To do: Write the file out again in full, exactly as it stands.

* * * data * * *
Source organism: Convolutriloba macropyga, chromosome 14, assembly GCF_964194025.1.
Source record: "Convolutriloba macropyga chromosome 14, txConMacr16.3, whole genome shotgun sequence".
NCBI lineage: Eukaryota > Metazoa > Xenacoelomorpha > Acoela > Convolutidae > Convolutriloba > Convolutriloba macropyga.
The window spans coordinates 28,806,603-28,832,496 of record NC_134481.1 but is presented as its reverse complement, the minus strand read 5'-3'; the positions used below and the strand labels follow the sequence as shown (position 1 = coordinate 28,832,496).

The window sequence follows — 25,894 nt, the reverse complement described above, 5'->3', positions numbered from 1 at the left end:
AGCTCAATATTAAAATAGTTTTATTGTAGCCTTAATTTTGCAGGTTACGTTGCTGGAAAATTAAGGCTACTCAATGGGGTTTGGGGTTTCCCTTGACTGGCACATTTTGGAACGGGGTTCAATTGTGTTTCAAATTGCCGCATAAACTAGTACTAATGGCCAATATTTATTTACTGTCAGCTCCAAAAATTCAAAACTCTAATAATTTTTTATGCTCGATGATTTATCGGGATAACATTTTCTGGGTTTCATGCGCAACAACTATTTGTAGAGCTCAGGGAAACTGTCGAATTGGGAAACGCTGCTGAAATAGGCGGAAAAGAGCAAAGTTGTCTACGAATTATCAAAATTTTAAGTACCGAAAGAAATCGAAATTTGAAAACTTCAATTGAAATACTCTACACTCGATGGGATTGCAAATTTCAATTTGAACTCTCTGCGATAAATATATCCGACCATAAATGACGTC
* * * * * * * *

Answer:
Source organism: Convolutriloba macropyga, chromosome 14, assembly GCF_964194025.1.
Source record: "Convolutriloba macropyga chromosome 14, txConMacr16.3, whole genome shotgun sequence".
NCBI lineage: Eukaryota > Metazoa > Xenacoelomorpha > Acoela > Convolutidae > Convolutriloba > Convolutriloba macropyga.
The window spans coordinates 28,806,603-28,832,496 of record NC_134481.1 but is presented as its reverse complement, the minus strand read 5'-3'; the positions used below and the strand labels follow the sequence as shown (position 1 = coordinate 28,832,496).

The window sequence follows — 25,894 nt, the reverse complement described above, 5'->3', positions numbered from 1 at the left end:
AGCTCAATATTAAAATAGTTTTATTGTAGCCTTAATTTTGCAGGTTACGTTGCTGGAAAATTAAGGCTACTCAATGGGGTTTGGGGTTTCCCTTGACTGGCACATTTTGGAACGGGGTTCAATTGTGTTTCAAATTGCCGCATAAACTAGTACTAATGGCCAATATTTATTTACTGTCAGCTCCAAAAATTCAAAACTCTAATAATTTTTTATGCTCGATGATTTATCGGGATAACATTTTCTGGGTTTCATGCGCAACAACTATTTGTAGAGCTCAGGGAAACTGTCGAATTGGGAAACGCTGCTGAAATAGGCGGAAAAGAGCAAAGTTGTCTACGAATTATCAAAATTTTAAGTACCGAAAGAAATCGAAATTTGAAAACTTCAATTGAAATACTCTACACTCGATGGGATTGCAAATTTCAATTTGAACTCTCTGCGATAAATATATCCGACCATAAATGACGTC